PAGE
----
Venezuela's Capriles cries foul ahead of election

Opposition presidential hopeful Henrique Capriles on Monday said Venezuela's acting president Nicolas Maduro was unfairly using state media and money to support his campaign.

The accusations came two weeks before voters head to the polls to choose a new president following the death of Hugo Chavez, the leftist leader who dominated Venezuelan politics for 14 years before his death last month.

"The state media have become a propaganda wing of a political party" Capriles alleged, referring to Maduro, Chavez's handpicked successor.

In free and fair balloting, candidates are supposed to have the same access and the same rights, Capriles told a press conference.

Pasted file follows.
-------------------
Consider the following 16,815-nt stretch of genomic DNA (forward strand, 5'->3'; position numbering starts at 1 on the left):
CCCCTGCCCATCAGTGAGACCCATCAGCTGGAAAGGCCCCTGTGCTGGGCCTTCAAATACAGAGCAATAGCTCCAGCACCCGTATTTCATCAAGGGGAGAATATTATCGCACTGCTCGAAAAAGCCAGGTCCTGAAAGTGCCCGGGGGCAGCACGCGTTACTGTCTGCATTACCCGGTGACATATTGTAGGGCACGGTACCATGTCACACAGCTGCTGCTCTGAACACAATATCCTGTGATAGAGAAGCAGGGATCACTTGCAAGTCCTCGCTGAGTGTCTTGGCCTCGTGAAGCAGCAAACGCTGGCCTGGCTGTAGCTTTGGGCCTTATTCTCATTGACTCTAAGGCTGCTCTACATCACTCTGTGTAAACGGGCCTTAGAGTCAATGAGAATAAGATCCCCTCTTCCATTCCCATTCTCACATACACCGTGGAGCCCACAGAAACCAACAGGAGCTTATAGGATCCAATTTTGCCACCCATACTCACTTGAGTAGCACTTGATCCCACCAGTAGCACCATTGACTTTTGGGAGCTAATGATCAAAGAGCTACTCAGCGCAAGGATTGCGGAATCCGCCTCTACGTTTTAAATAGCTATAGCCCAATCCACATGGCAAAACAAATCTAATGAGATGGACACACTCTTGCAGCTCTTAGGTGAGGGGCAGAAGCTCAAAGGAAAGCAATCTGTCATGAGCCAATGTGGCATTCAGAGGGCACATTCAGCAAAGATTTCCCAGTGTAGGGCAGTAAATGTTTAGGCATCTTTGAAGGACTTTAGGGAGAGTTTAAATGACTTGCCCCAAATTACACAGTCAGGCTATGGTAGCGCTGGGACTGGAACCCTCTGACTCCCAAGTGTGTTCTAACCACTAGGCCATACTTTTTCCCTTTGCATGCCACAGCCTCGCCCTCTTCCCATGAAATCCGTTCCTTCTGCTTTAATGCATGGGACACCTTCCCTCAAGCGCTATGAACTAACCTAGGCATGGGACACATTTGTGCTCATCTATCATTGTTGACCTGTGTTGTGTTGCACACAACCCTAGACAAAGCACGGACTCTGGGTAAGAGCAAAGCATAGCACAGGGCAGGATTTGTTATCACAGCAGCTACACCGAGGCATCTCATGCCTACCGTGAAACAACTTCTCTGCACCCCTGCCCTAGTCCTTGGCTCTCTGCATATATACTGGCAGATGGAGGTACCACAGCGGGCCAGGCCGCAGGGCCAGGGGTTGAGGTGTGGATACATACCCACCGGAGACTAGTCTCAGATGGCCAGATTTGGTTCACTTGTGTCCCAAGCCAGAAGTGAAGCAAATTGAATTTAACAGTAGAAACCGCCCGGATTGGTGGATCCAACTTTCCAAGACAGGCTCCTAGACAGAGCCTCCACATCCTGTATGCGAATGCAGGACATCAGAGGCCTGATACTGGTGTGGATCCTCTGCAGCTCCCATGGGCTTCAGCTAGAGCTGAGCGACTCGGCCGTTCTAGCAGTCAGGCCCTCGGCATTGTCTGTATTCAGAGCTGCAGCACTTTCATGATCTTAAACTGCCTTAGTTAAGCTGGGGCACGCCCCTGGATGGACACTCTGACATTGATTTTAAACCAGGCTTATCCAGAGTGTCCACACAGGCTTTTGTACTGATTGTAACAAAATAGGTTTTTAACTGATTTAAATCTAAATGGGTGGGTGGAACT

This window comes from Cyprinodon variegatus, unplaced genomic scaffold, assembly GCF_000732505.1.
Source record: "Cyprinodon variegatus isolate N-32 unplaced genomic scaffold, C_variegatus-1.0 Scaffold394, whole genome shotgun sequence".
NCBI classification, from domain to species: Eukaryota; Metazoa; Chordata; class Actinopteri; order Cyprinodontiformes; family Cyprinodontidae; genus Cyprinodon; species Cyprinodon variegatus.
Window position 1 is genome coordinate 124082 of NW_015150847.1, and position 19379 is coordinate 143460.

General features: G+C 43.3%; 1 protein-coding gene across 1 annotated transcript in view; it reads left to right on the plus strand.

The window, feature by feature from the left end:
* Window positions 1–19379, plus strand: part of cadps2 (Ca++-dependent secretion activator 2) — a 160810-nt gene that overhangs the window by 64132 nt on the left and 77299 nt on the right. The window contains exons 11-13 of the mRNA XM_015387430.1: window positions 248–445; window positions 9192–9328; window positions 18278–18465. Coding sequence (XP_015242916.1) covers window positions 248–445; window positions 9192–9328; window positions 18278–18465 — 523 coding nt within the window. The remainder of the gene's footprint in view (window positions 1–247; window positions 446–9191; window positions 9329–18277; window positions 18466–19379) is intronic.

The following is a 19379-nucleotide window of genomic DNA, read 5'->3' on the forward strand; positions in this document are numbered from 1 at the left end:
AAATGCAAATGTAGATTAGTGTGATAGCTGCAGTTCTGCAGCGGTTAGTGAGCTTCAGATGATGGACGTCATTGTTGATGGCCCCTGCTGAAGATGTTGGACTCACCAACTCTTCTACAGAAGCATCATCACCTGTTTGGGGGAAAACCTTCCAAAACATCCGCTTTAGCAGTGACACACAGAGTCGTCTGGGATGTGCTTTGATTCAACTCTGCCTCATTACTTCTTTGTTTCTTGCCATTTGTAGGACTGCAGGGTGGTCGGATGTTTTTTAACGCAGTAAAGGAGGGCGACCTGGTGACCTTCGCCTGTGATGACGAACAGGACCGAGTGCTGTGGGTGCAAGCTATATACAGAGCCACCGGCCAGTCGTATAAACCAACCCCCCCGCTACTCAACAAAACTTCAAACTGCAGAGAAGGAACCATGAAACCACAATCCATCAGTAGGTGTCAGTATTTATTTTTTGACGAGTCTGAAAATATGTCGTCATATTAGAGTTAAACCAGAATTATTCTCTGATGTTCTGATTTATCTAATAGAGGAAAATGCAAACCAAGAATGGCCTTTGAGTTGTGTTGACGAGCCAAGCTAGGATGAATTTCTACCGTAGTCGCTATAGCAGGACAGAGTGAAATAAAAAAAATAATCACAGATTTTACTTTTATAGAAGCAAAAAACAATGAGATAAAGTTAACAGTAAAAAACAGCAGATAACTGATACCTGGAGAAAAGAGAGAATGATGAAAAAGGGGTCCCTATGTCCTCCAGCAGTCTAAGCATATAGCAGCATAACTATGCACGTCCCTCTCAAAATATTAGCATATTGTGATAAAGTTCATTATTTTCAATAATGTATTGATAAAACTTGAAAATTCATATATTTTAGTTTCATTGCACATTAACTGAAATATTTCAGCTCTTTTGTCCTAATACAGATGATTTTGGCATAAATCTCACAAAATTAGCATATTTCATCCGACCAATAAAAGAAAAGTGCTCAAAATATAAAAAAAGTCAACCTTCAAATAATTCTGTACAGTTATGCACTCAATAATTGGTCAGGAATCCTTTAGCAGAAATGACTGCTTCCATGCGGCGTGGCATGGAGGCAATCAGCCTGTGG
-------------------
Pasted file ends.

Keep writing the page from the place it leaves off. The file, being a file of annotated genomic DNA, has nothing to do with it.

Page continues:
But Maduro, a former bus driver and union leader, is relying on "all of the state's resources ... and all of the state's power structure" to run his campaign, Capriles charged.

He went on to urge the National Electoral Council to be impartial and enforce campaign rules ahead of the April 14 vote.

Maduro, 50, formerly served as Chavez's foreign minister and vice president. Miranda state governor Capriles, 40, lost to Chavez in October elections.

Chavez, who came to embody a resurgent Latin American left while channeling Venezuela's vast oil wealth into social programs for the poor, died March 5 after a long battle with cancer.